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New cat keeps us awake...

post #1 of 8
Thread Starter 
OK, so we just got a new adult cat, aged 4. Coley is a great cat, but man, is he energetic. He runs up and down our hallway many times in a row, and he'll run right next to us, almost like a dog. For 30 minutes at a time he'll attack (but won't eat) the fake plant, thinking it's an animal. He loves to rough-house too. It's all hilarious and fun and cute ... until we go to bed.

After our bedtime (we hit the hay early, usually before 10pm), Coley's OK for a few hours, then by 2 or 3am he starts howling for company. It's play time again. We've been letting him in our bedroom at night but we're beginning to think that's a bad idea. We're also responding to his meowing, which we now think is a bad idea too.

We live in a city so we're not keen to let him outside, especially at night. There are cats outside in our neighborhood, but also lots of lost-cat signs. We know he can survive out there, because his previous owner lost him for two months. And he's REALLY itching to get outside. But, still, it's a pretty busy street and a busy intersection down the block, so we don't want him out there.

We're thinking of trying a squirtgun/spray bottle first, when he comes to bother us at night. Maybe a leash and walking him outside a bit to reduce his energy level? That's not something I ever did with previous cats, but we're considering it with this crazy guy.

If anyone has any ideas to help relax a lovely and friendly but WILD cat, please post. Thanks!
post #2 of 8
I've got 2 adult cats and a 13 week old kitten who have the night time crazies between 10-11.p.m every night as well.

Jack the kitten has me awake at 4.a.m every morning because he bounces about on the bed with one of my other cats playing

Can you play with him late at night, say an hour before you go to bed?, because tiring him out will help, along with a bowl of wet food.

I wouldn't use a squirt gun on him though
post #3 of 8
We don't let the cats in the room when we sleep. Sometimes I'm like, "Awww, can't they stay?" but my husband has always been firm with this point and I have to admit, I'm glad he is.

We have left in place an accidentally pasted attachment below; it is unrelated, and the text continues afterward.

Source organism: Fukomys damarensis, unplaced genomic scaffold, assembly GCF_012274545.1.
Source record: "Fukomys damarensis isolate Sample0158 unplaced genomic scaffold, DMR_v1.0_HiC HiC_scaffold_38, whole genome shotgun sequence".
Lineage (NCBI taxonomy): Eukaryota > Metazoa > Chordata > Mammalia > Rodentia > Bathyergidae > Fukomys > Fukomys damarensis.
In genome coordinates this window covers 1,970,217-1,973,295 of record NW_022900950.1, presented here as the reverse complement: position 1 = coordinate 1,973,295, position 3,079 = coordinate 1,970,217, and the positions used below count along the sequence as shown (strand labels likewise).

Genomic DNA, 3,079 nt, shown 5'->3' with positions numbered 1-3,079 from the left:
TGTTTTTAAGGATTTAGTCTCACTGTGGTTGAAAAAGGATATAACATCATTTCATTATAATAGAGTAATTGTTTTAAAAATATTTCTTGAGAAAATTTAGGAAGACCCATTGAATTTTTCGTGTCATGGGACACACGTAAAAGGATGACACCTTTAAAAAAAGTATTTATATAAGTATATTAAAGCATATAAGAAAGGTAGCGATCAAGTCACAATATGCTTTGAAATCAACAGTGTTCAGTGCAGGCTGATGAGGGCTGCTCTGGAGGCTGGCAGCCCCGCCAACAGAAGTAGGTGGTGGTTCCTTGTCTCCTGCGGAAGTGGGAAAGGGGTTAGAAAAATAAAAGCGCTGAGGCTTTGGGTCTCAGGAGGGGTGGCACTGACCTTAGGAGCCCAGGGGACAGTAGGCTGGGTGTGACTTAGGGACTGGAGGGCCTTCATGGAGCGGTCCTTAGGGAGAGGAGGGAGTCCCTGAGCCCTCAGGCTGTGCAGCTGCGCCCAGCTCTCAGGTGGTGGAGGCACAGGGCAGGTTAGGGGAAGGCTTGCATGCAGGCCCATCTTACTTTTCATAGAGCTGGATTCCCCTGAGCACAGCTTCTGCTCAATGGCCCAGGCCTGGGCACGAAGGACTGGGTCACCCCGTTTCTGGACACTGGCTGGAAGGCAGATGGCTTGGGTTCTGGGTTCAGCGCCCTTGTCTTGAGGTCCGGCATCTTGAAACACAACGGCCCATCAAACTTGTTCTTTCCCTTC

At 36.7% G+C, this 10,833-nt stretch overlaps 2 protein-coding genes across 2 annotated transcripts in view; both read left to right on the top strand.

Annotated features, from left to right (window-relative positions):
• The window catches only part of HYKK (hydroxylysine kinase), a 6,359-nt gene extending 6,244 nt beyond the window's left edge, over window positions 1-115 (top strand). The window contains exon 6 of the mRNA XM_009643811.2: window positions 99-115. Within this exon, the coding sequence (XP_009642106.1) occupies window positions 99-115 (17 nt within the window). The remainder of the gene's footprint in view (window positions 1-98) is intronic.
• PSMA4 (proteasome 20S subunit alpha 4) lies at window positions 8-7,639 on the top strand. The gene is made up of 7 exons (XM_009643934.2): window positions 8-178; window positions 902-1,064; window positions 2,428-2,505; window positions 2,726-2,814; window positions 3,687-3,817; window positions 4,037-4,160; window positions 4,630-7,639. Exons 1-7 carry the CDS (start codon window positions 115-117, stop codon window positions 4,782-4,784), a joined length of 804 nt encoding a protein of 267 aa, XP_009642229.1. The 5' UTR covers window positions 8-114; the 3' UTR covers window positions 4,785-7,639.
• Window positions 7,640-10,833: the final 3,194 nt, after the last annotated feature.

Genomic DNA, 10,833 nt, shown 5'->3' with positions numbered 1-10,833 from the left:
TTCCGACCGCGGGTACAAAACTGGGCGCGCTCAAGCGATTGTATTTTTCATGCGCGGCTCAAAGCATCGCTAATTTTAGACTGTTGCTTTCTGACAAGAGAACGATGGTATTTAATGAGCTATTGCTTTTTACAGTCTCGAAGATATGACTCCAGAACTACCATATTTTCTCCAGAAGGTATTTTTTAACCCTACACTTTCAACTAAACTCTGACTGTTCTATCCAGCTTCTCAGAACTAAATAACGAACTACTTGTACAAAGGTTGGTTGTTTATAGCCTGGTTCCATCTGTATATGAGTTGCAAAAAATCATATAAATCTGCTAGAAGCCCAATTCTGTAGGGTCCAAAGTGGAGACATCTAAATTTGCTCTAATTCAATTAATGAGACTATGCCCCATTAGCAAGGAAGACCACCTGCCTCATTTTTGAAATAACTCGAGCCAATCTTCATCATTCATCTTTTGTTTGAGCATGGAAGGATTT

We did have some meowing at the door once upon the time, but if you don't respond, they'll figure out that the meowing is not going to work.

I do try to tire them out during the evening hours between coming home from work and going to sleep as much as I can so they're used to the schedule of playing during those hours.

If you DO want to keep the door to your bedroom open, I do have a technique our friends used with great success. Mom kept one of those stand up vacuum cleaners plugged in next to the bed (knowing the noise would cause the cats to run off) and whenever one of the cats started up the 4am fuss, she flipped on the vacuum cleaner and off ran the cats. Those cats quickly figured out how to avoid having that thing turned on and now mom and dad and 2 kitties sleep peacefully together!

Good luck!
post #4 of 8
Thread Starter 
We do play with him before bed. I think we'll just have to dedicate a little more time to him though, because he seems to have an insatiable appetite for playing.

Additionally, we just got him a couple of weeks ago, so he'll probably adjust at some point. We're just planning in advance in case he doesn't!

Thanks for the wet food tip; we didn't think of that. Makes sense, I know I get sleepy after I eat too
post #5 of 8
I've learned it takes a new cat a couple weeks to get into the rhythm of the new household. So if you can hang on for two weeks, not giving in to him or doing anything else to reinforce the nighttime behavior, he should get used to you being gone to dreamland for eight hours straight at night. You could close your door, and if that's not enough, confine him in another room overnight (with all his necessities and hopefully a window seat.) Carpet can be protected with carpet runner and doors and woodwork can be protected with poster paper or kraft paper.
post #6 of 8
When we got Rajah and Lily, they spent the first couple weeks in our guest room as a transition/introduction period (we have one other older cat). Somehow, that taught them to consider that their "quiet room" and if they start acting up, we put them in there (we call it "jail" LOL) and they shut right up. It's the weirdest thing - almost like crating a dog. We have had to do it less and less lately. Is there a place that you could make the "time out" place, so he knows he'll get put in time out if he's crazy at night?
post #7 of 8
Thread Starter 
We gave him some wet food right before bed (he's absolutely insane over fish) and he conked out almost immediately, so thanks to the poster for suggesting that. I also played with him periodically from the time I got home to right before bed.

He slept soundly on our bed from around 9.30pm to 2am; he sleeps on our bed at night, by our feet, and we're OK with that. Last night, when he started the howling, we just booted him out of the room, closed the door, and put a chair in front of the door (he learned the other night that he's strong enough to open it himself, because it doesn't latch correctly -- old Chicago apartment building), and ignored the meowing. He stopped within 2 minutes, and we got a good night's sleep.
post #8 of 8
Wow!! Your cat learns really fast!!
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